Set in Naples, the novel My Brilliant Friend is told in the adult voice of Lenù Greco, now living in Turin, looking back on her close friendship with a girl she had known since both were tiny, Lila Cerullo. The novel has such a large cast that thankfully there is an index to the characters at the front of the book. Ferrante handles this Neapolitan community of porters, railway workers, tradesmen (Lila’s father, Fernando Cerullo is a shoemaker) and small shopkeepers, (including those among them who have connections to the criminal underworld) with great skill and assurance. The neighbourhood is alive on the page in all its complexity of person and place. In this poor and disadvantaged community each individual is forced to deal with the poverty and lack of opportunity governing their lives in their own way. As a consequence, deep tensions exist within the neighbourhood; attachment and love are pitted against frustration and violence and loyalty to the family and the values of the community often results in the betrayal of the self.

Lila is an exceptionally gifted child from a poor family. Her mother is illiterate but despite this, Lila is able to teach herself how to read and write. There is nothing gentle about relationships in the Cerullo family or indeed many families within the neighbourhood. During an argument, Lila’s father, Fernando is sufficiently enraged with his daughter to throw her out of the window of their apartment. Lenù, who is standing outside in the courtyard, is witness to the whole incident.

“We were ten, soon we would be eleven. I was filling out, Lila remained small and thin, she was light and delicate. Suddenly the shouting stopped and a few seconds later my friend flew out of the window, passed over my head, and landed on the asphalt behind me.
I was stunned. Fernando looked out, still screaming horrible threats at his daughter. He had thrown her like a thing.
I looked at her terrified while she tried to get up and said, with an almost amused grimace, ‘I haven’t hurt myself.’
But she was bleeding; she had broken her arm.”

The complex relationship between Lenù and Lila is at the heart of the book. It seems throughout that Lila is the leading individual, the one who decides what the two of them will do. There is a scene in the section titled Childhood where Lila says she wants to see the sea. She and Lenù then take the day off school and walk for hours through unknown neighbourhoods but never in the end reach the sea. For some unstated reason, Lila cuts short the expedition; then on the way home the weather turns bad and they’re soaked to the skin. In the aftermath, Lenù gets into terrible trouble with both of her parents beating her. Lenù meets Lila in the public gardens later where Lila sees from Lenù’s bruises that she has been beaten.

“‘All they did was beat you?’
‘What else should they have done?’
‘They’re still sending you to study Latin?’
I looked at her in bewilderment. She had taken me with her hoping that as a punishment my parents would not send me to middle school? Or had she brought me back in such a hurry so that I would avoid that punishment? Or – I wonder today – did she want at different moments both things.”

Lenù is able to stay at school, a privilege denied to Lila largely due to her family and sometimes as the result her own actions. Yet she still has multiple tickets to the local library, where she takes out books out under the names of her family as well as her own, teaching herself Greek and helping Lenù with her studies. It seems that their friendship is symbiotic: Lenù’s success at school depends on her connection to Lila and her abilities. But then close to the end of the book, there is a scene which turns this dynamic on its head. Preparing for her wedding at sixteen, Lila tells Lenù, ‘You’re my brilliant friend, you have to be the best of all, boys and girls.’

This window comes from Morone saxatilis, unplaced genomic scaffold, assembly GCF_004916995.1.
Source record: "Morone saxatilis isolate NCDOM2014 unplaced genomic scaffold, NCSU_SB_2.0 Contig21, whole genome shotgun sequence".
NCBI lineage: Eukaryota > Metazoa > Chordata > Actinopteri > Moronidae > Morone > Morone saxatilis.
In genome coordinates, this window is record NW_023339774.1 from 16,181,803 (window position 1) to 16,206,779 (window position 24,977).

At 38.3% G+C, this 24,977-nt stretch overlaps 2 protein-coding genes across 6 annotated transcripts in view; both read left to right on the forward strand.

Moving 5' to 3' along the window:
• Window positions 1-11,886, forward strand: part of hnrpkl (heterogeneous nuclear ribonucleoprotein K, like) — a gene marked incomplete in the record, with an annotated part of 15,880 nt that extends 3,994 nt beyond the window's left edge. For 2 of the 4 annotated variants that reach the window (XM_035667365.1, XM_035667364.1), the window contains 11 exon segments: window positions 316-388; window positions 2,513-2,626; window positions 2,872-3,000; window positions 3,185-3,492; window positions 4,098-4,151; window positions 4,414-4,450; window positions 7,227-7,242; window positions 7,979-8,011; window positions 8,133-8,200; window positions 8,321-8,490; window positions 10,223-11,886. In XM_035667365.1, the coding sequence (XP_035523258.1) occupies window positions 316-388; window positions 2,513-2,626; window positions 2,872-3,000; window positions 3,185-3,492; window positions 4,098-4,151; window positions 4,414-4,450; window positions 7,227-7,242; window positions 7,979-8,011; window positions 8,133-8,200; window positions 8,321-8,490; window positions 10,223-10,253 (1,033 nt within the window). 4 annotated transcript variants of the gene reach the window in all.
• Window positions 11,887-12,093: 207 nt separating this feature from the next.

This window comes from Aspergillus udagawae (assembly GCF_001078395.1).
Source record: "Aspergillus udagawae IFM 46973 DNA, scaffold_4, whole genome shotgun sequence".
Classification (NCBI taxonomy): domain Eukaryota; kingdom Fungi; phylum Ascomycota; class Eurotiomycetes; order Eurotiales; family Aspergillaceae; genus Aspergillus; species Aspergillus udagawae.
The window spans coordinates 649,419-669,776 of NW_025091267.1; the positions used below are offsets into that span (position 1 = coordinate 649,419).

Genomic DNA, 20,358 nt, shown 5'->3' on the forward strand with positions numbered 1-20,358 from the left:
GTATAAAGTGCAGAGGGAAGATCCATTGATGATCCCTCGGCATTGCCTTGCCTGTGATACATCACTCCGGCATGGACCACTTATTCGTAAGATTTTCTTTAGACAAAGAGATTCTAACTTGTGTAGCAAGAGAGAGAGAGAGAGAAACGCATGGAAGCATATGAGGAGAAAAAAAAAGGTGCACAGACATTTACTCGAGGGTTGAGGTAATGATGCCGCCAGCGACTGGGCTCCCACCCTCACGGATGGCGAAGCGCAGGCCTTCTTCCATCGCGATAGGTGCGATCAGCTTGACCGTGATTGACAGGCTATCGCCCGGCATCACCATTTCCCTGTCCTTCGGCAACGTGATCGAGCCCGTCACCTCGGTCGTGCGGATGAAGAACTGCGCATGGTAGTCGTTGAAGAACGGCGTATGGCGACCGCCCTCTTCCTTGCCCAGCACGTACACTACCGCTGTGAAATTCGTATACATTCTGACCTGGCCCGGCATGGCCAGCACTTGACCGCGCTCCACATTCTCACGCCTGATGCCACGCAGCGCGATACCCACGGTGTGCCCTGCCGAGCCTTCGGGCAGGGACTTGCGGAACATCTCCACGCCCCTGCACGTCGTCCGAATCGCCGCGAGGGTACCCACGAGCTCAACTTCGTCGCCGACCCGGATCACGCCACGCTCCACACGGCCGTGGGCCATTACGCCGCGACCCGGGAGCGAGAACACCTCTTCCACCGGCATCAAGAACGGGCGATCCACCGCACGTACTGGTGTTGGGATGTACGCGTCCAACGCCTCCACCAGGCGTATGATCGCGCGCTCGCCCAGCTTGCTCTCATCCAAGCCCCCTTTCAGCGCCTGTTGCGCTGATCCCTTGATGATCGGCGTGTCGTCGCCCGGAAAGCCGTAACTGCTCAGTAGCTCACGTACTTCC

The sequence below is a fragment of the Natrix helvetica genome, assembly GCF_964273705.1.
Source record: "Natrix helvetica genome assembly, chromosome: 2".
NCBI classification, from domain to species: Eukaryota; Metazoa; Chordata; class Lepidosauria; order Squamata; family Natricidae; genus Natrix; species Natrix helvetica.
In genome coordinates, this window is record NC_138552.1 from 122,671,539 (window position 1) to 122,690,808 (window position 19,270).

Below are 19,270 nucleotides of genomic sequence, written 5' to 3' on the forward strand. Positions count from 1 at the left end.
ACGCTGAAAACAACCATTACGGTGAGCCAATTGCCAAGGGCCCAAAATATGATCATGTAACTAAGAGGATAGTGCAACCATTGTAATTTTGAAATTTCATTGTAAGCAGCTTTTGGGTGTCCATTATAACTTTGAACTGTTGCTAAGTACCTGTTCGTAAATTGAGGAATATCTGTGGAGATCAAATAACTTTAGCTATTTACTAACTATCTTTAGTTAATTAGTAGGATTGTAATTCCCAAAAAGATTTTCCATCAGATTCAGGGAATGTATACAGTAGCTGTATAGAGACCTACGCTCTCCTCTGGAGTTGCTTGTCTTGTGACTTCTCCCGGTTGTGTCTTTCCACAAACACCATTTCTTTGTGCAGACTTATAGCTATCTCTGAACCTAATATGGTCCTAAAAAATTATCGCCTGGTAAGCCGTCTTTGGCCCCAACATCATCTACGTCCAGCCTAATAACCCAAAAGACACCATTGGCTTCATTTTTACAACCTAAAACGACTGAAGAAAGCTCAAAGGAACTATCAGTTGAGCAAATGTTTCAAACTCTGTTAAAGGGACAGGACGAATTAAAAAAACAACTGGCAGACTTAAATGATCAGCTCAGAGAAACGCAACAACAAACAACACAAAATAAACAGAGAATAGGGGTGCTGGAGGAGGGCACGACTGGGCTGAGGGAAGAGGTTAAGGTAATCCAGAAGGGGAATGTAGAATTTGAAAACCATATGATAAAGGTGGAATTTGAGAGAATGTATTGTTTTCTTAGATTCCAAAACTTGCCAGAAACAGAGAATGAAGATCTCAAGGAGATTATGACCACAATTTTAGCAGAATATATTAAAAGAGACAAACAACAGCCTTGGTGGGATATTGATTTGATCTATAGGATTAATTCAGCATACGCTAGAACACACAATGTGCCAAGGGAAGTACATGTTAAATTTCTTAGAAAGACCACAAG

But it seems to Lenù that this will not happen. In the final scenes at Lila’s wedding, Lenù is told that a piece of writing she did for a small magazine has not been accepted. ‘I swallowed my tears. I thought: maybe they’ll publish my piece in the next issue, maybe Nino didn’t insist enough, maybe I should have taken care of it myself. But I said nothing, I kept smiling …

Looking around at the wedding feast, she thinks: The plebs were us. The plebs were that fight for food and wine, that quarrel over who should be served first and better, that dirty floor on which the waiters clattered back and forth, those increasingly vulgar toasts. The plebs were my mother, who had drunk wine and who was now leaning against my father’s shoulder, while he, serious, laughed, his mouth gaping, at the sexual allusions of the metal dealer. They were all laughing, even Lila, with the expression of one who has a role and will play it to the utmost.

There is no way out for Lenù from this world or so she comes to believe. The book finishes with a scene which makes clear how Lila has been bound into a life which has no use for whatever gifts or abilities she might have and even wishes to snuff them out. This is the prison-house: a place where your own family can be your gaoler. A place where the entire fabric of society contains and confines not only Lenù and Lila but all of their companions and where each incident of childhood and adolescence builds this enclosure day by day until there really seems no way out. While the book hints that Lenù does escape, it seems clear that Lila doesn’t. Unlike Lenù, Lila never leaves Naples. For her it seems the only way out of the prison house is as a middle aged woman to roam the city alone, with her own thoughts, wherever they might take her.

My Brilliant Friend a powerful book, seeming to contain a complete world between its covers, representing the complexity of life with extraordinary skill.